The rest of 1993 was a difficult time for me. I pressured and negotiated with the three tenants to vacate the premises, and, in some cases, to facilitate the move, purchased their furniture and other belongings. I accepted other tenants to fill the vacancies. As often as not, they turned out to be drug dealers or persons with a habit. Each evening, until the evictions took effect, apartment number one was a den of drug activity filled with guests who smoked cocaine and talked through the night. Someone stole the keys to my house. My living quarters next door were burglarized. I was hemorrhaging money. A rookie landlord, I trusted several persons in the building who gave me information about persons involved in the drug activity or help with maintenance problems. More often than not, this trust was misplaced. The city police called to my building to handle disturbances were hostile; I was the proprietor of a “crack house”. It was like Fort Apache - me, a solitary white man, facing a crowd of black tenants some of whom used drugs.

One of those users, my future wife, became my confidante. She would tell me what was going on and, if she was to be believed, protect me from some of dire plots being hatched against me in the building. I managed to restore relative order to the building through 1994. My future wife, Sheila Foresta, went into treatment, relapsed once, and then, with the Lord’s help, achieved permanent sobriety. We were married on January 2, 1995, the New Years Day holiday, in the juvenile detention center in downtown Minneapolis in the chambers of a judge who filled in at the last moment for another judge who had stood us up.

Meanwhile, I had other family obligations. My brother Andrew visited me in June 1993. Within three days, he was hospitalized with a severe asthma attack, followed by appendicitis. Placed in a nursing facility to recover from this operation, he may have pestered the head nurse too hard for his daily cigarette ration. She accused him of sexual harassment. This resulted in court proceedings and in his involuntary commitment to the Anoka Regional Treatment Facility. I attended the trial in district court. The other attorney slipped the judge a slip of paper which said that, because I was under criminal investigation by the Minneapolis police for activities related to my building, “under no circumstances - repeat, no circumstances” - should my brother be allowed to live with me as a less restrictive alternative to commitment. I had to take the stand to deny the allegations of criminal misconduct. Later, when I demanded that the police give me information about their alleged “investigation”, no one remembered anything.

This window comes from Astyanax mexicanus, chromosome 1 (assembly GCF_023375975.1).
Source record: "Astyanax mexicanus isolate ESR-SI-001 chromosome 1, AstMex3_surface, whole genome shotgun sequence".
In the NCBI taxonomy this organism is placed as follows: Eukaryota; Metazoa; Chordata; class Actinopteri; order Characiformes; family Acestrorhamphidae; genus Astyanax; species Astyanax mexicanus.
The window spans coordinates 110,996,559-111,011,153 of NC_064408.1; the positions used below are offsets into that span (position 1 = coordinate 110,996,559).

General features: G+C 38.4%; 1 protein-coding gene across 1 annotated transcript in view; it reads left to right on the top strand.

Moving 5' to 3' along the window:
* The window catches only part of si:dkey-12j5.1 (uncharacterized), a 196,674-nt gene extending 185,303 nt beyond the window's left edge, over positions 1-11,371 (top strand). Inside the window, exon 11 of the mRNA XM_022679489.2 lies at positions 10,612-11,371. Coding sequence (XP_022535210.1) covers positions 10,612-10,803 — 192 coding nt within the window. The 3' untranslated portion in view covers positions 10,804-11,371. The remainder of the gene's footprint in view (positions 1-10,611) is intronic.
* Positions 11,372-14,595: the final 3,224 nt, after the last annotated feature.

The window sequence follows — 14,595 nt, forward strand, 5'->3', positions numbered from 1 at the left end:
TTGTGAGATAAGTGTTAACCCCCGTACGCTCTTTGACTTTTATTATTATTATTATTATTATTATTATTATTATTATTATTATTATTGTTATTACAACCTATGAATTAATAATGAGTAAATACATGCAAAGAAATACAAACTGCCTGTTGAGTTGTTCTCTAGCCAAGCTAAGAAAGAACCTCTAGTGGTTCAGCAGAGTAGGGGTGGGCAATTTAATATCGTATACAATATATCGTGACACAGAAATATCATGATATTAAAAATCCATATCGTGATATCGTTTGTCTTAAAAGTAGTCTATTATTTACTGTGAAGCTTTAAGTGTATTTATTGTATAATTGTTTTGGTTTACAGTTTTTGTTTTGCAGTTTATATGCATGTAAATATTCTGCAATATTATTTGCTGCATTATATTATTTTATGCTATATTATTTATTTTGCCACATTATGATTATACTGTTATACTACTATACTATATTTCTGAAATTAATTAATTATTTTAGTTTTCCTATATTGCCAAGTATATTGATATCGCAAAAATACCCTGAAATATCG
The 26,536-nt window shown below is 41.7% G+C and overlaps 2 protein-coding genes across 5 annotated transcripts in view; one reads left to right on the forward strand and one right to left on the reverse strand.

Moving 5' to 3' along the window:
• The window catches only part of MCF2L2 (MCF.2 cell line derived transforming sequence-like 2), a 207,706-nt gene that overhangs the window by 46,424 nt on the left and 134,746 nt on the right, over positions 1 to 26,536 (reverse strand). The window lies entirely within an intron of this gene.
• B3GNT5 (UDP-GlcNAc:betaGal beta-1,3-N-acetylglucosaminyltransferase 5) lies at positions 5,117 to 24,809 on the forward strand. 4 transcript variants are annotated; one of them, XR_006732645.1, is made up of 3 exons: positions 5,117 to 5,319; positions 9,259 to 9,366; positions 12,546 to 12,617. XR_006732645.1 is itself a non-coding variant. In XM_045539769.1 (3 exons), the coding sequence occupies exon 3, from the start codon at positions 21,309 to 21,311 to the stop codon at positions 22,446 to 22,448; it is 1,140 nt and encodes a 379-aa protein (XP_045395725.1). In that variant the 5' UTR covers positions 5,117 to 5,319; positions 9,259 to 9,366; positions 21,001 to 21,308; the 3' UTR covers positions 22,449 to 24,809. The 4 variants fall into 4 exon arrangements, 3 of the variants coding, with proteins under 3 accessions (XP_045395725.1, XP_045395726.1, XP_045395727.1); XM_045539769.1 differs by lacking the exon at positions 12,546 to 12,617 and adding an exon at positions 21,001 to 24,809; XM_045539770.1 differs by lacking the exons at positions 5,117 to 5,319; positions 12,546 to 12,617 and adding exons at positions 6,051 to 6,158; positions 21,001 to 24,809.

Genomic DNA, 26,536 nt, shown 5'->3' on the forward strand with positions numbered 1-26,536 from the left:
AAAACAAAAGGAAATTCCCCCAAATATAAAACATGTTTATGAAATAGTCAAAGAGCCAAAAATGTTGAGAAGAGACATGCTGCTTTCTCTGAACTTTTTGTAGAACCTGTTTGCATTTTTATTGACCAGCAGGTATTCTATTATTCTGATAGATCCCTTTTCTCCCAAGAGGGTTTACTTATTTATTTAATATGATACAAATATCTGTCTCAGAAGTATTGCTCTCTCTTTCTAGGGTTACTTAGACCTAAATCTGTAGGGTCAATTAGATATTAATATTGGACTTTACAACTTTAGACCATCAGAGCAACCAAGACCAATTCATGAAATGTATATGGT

The female judge decided to commit my brother to Anoka. The Court of Appeals upheld the commitment. The Minnesota Supreme Court, however, overturned the commitment and my brother was a free man. I almost wish he had stayed in the facility. My brother moved to a halfway house, met a woman there, and got married. They moved to my fourplex in a unit next to mine. It did not have air conditioning. During an especially hot night, between July 23 and 24, 1999, my brother, who took psychotropic medication, was having severe problems dealing with the heat. In the following morning, I found his dead body lying face down on the floor.

My mother in Pennsylvania was frantic about my life as a Minneapolis landlord. Please, please, sell your building and move to a better neighborhood, she pleaded. My parents also did not approve of my marriage to Sheila. Neither did my brother. I shrugged off these appeals. I liked Sheila and her five young children. Besides, I was starting to settle into a groove as a landlord. Despite the difficulties, it was a strangely satisfying role. For the first time in my life, I was in charge of something. I made the final decisions. So long as I had the money, I did not have to answer to anyone else. I could tell the neighborhood group and City Council representative, “no”, even if I might later pay a price.

Remember, for much of my life I had been part of the proletariat of college-educated persons who thought they were influential but actually were not. Minneapolis is full of these unpaid policy wonks, self-trained experts in housing, transportation, crime, or whatever. They write newspaper articles and sit on committees advising important government officials. But I, owner of a small apartment building, was better grounded in my power. People came to me for everyday decisions. So long as things stayed reasonably on course, I was boss of my own little kingdom.

Marrying Sheila was a problem for many people. I had met her in difficult circumstances. She had five young children. She was black. I have never been one to use my head in situations like this. Yet, Sheila and I could talk and laugh about many things. I trusted her judgment in matters about which I knew little. She was personally attractive and engaging. The downside was mainly financial. I did not know at the time that she opened up three joint credit cards, forged my signature and charged the cards to the limitthinking that she could handle the minimum payments. Without my permission, she wrote checks to herself on my blank checks and altered the amounts on checks I had written. I was tolerant of these practices when they came to light, opening myself up to further abuse.